Old 2nd Dec 2008, 09:06
  #10 (permalink)  
 
Join Date: Nov 2008
Location: The Shire
Posts: 2,904
Neville there is always one isn't there!

Guy's occasionally bust last light through inexperience or poor decision making full stop. If you're in the situation it pays to have an NVFR up your sleeve to save the punters and of course yourself. It's also prudent to lodge a company safety report after such a breach and talk about it at the next company safety meeting so all the other fellas can learn and discuss.

Never happened to me personally but i know plenty of fellas that it has
The Green Goblin is offline  
Old 2nd Dec 2008, 10:38
  #11 (permalink)  
 
Join Date: Feb 2007
Location: ˙ǝqɐq ǝɯ ʇ,uıɐ ʇɐɥʇ 'sɔıʇɐqoɹǝɐ ɹoɟ uʍop ǝpısdn ǝɯɐu ɹıǝɥʇ ʇnd ǝɯos
Age: 40
Posts: 714
There are usually more than one

Shit happens, be prepared... (That's why every PPL/CPL student is taught how to get out of clouds)

~FRQ CB
FRQ Charlie Bravo is offline  
Old 2nd Dec 2008, 17:44
  #12 (permalink)  
 
Join Date: May 2004
Location: Oz
Posts: 465
Certainly nothing unplanned ever happens in aviation???

I've had more stuff go wrong when i was flying VFR in the NT than multi IFR night freight. I don't know if i'd feel too good employing a low time guy without a CIR or NVFR to be honest.
DUXNUTZ is offline  
Old 2nd Dec 2008, 23:16
  #13 (permalink)  
Thread Starter
 
Join Date: Aug 2003
Location: cloud9
Posts: 374
I am NZ night rated but not Oz NVFR. Is a big difference between the 2 countries as there are no x country flights in the NZ rating nor nav by aides mainly a few circuits and may be a bit of a strop around the city.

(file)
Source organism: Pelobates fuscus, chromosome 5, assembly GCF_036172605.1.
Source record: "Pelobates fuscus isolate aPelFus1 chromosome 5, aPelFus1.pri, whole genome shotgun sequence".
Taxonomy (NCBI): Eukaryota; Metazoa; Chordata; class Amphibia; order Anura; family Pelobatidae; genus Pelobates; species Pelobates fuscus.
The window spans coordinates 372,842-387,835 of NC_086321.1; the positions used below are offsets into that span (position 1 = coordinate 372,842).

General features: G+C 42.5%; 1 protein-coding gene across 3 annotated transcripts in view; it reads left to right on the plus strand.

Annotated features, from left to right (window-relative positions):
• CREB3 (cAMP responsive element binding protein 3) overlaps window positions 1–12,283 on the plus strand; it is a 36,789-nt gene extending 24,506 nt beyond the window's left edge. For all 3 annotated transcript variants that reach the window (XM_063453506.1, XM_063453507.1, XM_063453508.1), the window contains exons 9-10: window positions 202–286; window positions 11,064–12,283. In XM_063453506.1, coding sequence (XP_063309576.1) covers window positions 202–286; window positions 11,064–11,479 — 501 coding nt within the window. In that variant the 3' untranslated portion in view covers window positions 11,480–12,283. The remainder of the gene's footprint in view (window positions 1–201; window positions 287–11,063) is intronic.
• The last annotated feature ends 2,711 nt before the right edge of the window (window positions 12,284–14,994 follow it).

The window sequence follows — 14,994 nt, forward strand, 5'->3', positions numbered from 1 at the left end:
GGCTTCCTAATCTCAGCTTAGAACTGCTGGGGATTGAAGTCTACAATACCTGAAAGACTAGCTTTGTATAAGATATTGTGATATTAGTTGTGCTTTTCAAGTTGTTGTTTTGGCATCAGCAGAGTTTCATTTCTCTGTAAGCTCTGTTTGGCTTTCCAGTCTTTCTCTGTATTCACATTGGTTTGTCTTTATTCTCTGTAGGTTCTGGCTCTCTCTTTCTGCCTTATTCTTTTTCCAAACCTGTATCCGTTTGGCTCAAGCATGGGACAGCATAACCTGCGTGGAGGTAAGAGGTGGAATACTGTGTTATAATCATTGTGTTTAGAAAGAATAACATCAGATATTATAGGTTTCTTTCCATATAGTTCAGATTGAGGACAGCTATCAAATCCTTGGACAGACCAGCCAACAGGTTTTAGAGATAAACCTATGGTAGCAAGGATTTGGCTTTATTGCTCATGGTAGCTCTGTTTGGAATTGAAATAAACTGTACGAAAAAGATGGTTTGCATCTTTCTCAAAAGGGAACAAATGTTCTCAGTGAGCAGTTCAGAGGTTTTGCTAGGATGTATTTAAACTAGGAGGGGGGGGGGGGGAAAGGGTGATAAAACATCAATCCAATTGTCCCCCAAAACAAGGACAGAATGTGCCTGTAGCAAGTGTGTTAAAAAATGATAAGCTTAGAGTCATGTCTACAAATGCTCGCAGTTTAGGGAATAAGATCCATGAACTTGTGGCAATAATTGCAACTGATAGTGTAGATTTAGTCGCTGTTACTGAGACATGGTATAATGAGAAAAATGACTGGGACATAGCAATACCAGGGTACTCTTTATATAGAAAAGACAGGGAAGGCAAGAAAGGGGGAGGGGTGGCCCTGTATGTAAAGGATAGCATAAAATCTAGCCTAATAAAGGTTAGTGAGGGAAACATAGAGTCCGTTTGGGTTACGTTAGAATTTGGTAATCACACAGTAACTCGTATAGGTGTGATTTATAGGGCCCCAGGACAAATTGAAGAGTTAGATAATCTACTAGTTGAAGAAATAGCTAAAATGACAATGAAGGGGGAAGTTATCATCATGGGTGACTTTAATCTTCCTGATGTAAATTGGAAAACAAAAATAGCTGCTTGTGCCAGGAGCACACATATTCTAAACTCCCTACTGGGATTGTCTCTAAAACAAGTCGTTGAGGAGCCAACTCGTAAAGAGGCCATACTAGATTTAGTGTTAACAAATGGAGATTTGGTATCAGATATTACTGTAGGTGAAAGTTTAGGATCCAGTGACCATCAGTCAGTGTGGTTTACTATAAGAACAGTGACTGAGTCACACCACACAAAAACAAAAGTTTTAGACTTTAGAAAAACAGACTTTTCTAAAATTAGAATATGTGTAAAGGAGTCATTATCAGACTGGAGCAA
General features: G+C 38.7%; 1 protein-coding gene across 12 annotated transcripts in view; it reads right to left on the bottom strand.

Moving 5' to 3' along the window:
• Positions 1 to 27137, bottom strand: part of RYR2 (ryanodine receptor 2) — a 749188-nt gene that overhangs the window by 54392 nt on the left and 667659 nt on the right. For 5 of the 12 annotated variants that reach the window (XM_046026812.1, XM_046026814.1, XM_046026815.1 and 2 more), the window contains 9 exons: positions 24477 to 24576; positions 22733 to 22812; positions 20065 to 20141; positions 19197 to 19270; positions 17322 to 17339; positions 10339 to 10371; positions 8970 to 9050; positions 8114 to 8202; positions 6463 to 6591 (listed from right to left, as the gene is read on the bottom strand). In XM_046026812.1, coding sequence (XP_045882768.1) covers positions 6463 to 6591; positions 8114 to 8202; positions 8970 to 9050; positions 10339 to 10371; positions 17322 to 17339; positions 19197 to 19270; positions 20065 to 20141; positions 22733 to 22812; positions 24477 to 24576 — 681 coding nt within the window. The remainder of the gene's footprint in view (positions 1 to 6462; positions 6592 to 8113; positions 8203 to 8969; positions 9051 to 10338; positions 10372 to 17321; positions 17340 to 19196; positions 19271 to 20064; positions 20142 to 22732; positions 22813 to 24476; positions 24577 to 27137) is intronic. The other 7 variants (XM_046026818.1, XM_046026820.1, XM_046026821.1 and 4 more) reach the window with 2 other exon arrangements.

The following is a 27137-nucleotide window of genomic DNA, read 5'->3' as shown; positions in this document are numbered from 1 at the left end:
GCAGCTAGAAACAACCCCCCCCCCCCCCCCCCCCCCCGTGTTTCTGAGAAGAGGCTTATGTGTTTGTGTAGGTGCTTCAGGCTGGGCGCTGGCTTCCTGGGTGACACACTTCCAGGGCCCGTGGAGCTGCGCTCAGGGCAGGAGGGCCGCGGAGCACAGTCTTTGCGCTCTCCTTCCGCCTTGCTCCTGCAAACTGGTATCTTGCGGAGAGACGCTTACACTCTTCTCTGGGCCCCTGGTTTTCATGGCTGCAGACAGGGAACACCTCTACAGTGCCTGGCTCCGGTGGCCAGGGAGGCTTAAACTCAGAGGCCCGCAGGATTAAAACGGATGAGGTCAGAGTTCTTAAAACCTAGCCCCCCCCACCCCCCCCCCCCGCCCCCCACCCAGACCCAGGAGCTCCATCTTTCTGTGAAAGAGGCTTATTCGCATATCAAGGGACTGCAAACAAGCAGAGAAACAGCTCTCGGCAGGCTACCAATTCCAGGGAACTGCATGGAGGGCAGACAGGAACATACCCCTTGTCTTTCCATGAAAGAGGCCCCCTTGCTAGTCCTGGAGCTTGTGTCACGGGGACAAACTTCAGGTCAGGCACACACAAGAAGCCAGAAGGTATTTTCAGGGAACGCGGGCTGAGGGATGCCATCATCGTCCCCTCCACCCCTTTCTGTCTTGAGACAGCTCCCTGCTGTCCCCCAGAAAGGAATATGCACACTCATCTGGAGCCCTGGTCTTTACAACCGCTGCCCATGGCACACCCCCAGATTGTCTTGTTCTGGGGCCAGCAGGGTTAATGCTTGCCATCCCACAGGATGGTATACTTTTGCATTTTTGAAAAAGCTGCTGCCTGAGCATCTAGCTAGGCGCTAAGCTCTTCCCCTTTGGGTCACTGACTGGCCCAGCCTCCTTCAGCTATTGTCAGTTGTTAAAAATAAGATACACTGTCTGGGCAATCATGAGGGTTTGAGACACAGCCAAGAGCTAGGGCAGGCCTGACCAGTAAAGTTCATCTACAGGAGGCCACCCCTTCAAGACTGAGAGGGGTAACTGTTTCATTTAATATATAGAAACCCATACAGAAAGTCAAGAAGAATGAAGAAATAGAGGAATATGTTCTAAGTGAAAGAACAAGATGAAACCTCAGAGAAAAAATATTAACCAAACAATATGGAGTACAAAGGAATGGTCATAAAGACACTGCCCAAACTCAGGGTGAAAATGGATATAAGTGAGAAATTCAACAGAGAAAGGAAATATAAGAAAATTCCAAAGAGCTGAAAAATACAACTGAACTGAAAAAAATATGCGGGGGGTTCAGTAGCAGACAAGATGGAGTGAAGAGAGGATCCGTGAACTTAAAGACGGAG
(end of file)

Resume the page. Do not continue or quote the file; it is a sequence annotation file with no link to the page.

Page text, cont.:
I'm sure the insurance comapnies won't like people stooging around in the gloom NVFR nor the CP for that matter, he/she will probably be having kittens knowing their gaggle of pilots are still out and about

I think I will leave the night stuff untill I am flying IFR, I have a hard enough job finding my way round in the day time let alone in the dark.
solowflyer is offline  
Old 3rd Dec 2008, 00:43
  #14 (permalink)  
 
Join Date: Jan 2008
Location: FL350
Posts: 128
I think I will leave the night stuff untill I am flying IFR, I have a hard enough job finding my way round in the day time let alone in the dark.
I have been on charters where I've planned to land at the latest possible time considering legal last light only to find that cloud cover has made it pitch black. So legally I was landing before last light, but I was still landing in the dark. A NVFR rating is a great card to have up your sleeve when there's not many other options which is why most charter places want you to have it (notwithstanding night freight etc). Just for a bit of extra safety.